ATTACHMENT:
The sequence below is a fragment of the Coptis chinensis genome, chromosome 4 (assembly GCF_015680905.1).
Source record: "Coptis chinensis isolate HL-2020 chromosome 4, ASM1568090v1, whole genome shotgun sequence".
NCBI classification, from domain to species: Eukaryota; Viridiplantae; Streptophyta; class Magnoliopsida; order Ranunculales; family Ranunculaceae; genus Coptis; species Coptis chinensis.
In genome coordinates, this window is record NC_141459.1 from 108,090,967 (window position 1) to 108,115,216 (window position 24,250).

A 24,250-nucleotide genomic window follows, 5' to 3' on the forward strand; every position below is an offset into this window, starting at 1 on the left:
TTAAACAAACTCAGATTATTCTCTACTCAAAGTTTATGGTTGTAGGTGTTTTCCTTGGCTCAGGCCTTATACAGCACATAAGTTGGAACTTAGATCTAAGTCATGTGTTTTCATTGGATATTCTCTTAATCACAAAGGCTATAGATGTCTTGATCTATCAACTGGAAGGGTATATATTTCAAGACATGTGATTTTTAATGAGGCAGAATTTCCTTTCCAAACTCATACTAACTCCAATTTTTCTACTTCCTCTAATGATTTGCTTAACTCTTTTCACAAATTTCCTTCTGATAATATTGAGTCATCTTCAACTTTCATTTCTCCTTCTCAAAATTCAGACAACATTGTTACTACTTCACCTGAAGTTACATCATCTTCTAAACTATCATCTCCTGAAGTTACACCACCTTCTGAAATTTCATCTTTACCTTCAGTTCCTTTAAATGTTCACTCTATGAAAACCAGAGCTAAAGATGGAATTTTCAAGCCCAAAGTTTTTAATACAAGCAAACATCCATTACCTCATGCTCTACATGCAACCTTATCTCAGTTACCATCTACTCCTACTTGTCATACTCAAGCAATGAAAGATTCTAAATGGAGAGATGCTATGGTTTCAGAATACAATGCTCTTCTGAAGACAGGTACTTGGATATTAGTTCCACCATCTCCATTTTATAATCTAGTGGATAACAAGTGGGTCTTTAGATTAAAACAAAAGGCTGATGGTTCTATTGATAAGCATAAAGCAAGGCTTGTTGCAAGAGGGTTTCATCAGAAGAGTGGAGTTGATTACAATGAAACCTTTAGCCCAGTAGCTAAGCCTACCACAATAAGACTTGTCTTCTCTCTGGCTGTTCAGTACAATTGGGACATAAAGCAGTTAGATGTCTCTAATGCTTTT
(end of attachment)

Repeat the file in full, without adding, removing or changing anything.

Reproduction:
The sequence below is a fragment of the Coptis chinensis genome, chromosome 4 (assembly GCF_015680905.1).
Source record: "Coptis chinensis isolate HL-2020 chromosome 4, ASM1568090v1, whole genome shotgun sequence".
NCBI classification, from domain to species: Eukaryota; Viridiplantae; Streptophyta; class Magnoliopsida; order Ranunculales; family Ranunculaceae; genus Coptis; species Coptis chinensis.
In genome coordinates, this window is record NC_141459.1 from 108,090,967 (window position 1) to 108,115,216 (window position 24,250).

A 24,250-nucleotide genomic window follows, 5' to 3' on the forward strand; every position below is an offset into this window, starting at 1 on the left:
TTAAACAAACTCAGATTATTCTCTACTCAAAGTTTATGGTTGTAGGTGTTTTCCTTGGCTCAGGCCTTATACAGCACATAAGTTGGAACTTAGATCTAAGTCATGTGTTTTCATTGGATATTCTCTTAATCACAAAGGCTATAGATGTCTTGATCTATCAACTGGAAGGGTATATATTTCAAGACATGTGATTTTTAATGAGGCAGAATTTCCTTTCCAAACTCATACTAACTCCAATTTTTCTACTTCCTCTAATGATTTGCTTAACTCTTTTCACAAATTTCCTTCTGATAATATTGAGTCATCTTCAACTTTCATTTCTCCTTCTCAAAATTCAGACAACATTGTTACTACTTCACCTGAAGTTACATCATCTTCTAAACTATCATCTCCTGAAGTTACACCACCTTCTGAAATTTCATCTTTACCTTCAGTTCCTTTAAATGTTCACTCTATGAAAACCAGAGCTAAAGATGGAATTTTCAAGCCCAAAGTTTTTAATACAAGCAAACATCCATTACCTCATGCTCTACATGCAACCTTATCTCAGTTACCATCTACTCCTACTTGTCATACTCAAGCAATGAAAGATTCTAAATGGAGAGATGCTATGGTTTCAGAATACAATGCTCTTCTGAAGACAGGTACTTGGATATTAGTTCCACCATCTCCATTTTATAATCTAGTGGATAACAAGTGGGTCTTTAGATTAAAACAAAAGGCTGATGGTTCTATTGATAAGCATAAAGCAAGGCTTGTTGCAAGAGGGTTTCATCAGAAGAGTGGAGTTGATTACAATGAAACCTTTAGCCCAGTAGCTAAGCCTACCACAATAAGACTTGTCTTCTCTCTGGCTGTTCAGTACAATTGGGACATAAAGCAGTTAGATGTCTCTAATGCTTTT